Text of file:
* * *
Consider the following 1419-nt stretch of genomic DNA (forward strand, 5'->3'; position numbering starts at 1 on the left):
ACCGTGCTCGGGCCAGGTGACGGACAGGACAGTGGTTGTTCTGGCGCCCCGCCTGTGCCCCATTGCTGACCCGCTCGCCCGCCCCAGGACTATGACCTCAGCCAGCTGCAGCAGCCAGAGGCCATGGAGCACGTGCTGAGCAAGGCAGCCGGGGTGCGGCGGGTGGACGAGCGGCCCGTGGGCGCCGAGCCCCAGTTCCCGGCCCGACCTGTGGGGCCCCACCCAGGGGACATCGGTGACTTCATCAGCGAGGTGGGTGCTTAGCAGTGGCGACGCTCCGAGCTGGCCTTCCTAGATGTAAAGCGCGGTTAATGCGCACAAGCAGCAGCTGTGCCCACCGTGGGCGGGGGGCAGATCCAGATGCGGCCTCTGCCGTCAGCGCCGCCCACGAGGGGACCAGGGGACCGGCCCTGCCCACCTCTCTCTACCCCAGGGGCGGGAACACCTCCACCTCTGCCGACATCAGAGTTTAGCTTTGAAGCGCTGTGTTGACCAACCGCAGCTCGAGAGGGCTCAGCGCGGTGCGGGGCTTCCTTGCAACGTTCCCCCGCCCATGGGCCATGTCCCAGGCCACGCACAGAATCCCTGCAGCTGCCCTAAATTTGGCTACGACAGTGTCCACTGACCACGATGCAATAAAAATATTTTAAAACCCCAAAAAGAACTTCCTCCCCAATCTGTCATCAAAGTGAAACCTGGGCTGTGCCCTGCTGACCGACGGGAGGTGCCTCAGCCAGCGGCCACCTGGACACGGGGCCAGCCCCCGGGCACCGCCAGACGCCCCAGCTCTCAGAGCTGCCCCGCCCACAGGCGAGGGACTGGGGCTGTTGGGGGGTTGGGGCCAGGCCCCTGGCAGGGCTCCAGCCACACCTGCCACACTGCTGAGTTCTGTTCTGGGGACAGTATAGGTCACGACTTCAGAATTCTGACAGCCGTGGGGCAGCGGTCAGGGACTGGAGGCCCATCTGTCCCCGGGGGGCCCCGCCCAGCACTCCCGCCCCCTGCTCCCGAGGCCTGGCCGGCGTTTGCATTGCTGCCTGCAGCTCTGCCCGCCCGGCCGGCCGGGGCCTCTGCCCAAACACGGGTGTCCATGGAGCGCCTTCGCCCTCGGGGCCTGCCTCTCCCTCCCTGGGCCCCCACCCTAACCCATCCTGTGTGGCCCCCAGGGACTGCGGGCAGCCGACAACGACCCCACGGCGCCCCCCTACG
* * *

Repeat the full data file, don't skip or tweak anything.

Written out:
Consider the following 1419-nt stretch of genomic DNA (forward strand, 5'->3'; position numbering starts at 1 on the left):
ACCGTGCTCGGGCCAGGTGACGGACAGGACAGTGGTTGTTCTGGCGCCCCGCCTGTGCCCCATTGCTGACCCGCTCGCCCGCCCCAGGACTATGACCTCAGCCAGCTGCAGCAGCCAGAGGCCATGGAGCACGTGCTGAGCAAGGCAGCCGGGGTGCGGCGGGTGGACGAGCGGCCCGTGGGCGCCGAGCCCCAGTTCCCGGCCCGACCTGTGGGGCCCCACCCAGGGGACATCGGTGACTTCATCAGCGAGGTGGGTGCTTAGCAGTGGCGACGCTCCGAGCTGGCCTTCCTAGATGTAAAGCGCGGTTAATGCGCACAAGCAGCAGCTGTGCCCACCGTGGGCGGGGGGCAGATCCAGATGCGGCCTCTGCCGTCAGCGCCGCCCACGAGGGGACCAGGGGACCGGCCCTGCCCACCTCTCTCTACCCCAGGGGCGGGAACACCTCCACCTCTGCCGACATCAGAGTTTAGCTTTGAAGCGCTGTGTTGACCAACCGCAGCTCGAGAGGGCTCAGCGCGGTGCGGGGCTTCCTTGCAACGTTCCCCCGCCCATGGGCCATGTCCCAGGCCACGCACAGAATCCCTGCAGCTGCCCTAAATTTGGCTACGACAGTGTCCACTGACCACGATGCAATAAAAATATTTTAAAACCCCAAAAAGAACTTCCTCCCCAATCTGTCATCAAAGTGAAACCTGGGCTGTGCCCTGCTGACCGACGGGAGGTGCCTCAGCCAGCGGCCACCTGGACACGGGGCCAGCCCCCGGGCACCGCCAGACGCCCCAGCTCTCAGAGCTGCCCCGCCCACAGGCGAGGGACTGGGGCTGTTGGGGGGTTGGGGCCAGGCCCCTGGCAGGGCTCCAGCCACACCTGCCACACTGCTGAGTTCTGTTCTGGGGACAGTATAGGTCACGACTTCAGAATTCTGACAGCCGTGGGGCAGCGGTCAGGGACTGGAGGCCCATCTGTCCCCGGGGGGCCCCGCCCAGCACTCCCGCCCCCTGCTCCCGAGGCCTGGCCGGCGTTTGCATTGCTGCCTGCAGCTCTGCCCGCCCGGCCGGCCGGGGCCTCTGCCCAAACACGGGTGTCCATGGAGCGCCTTCGCCCTCGGGGCCTGCCTCTCCCTCCCTGGGCCCCCACCCTAACCCATCCTGTGTGGCCCCCAGGGACTGCGGGCAGCCGACAACGACCCCACGGCGCCCCCCTACG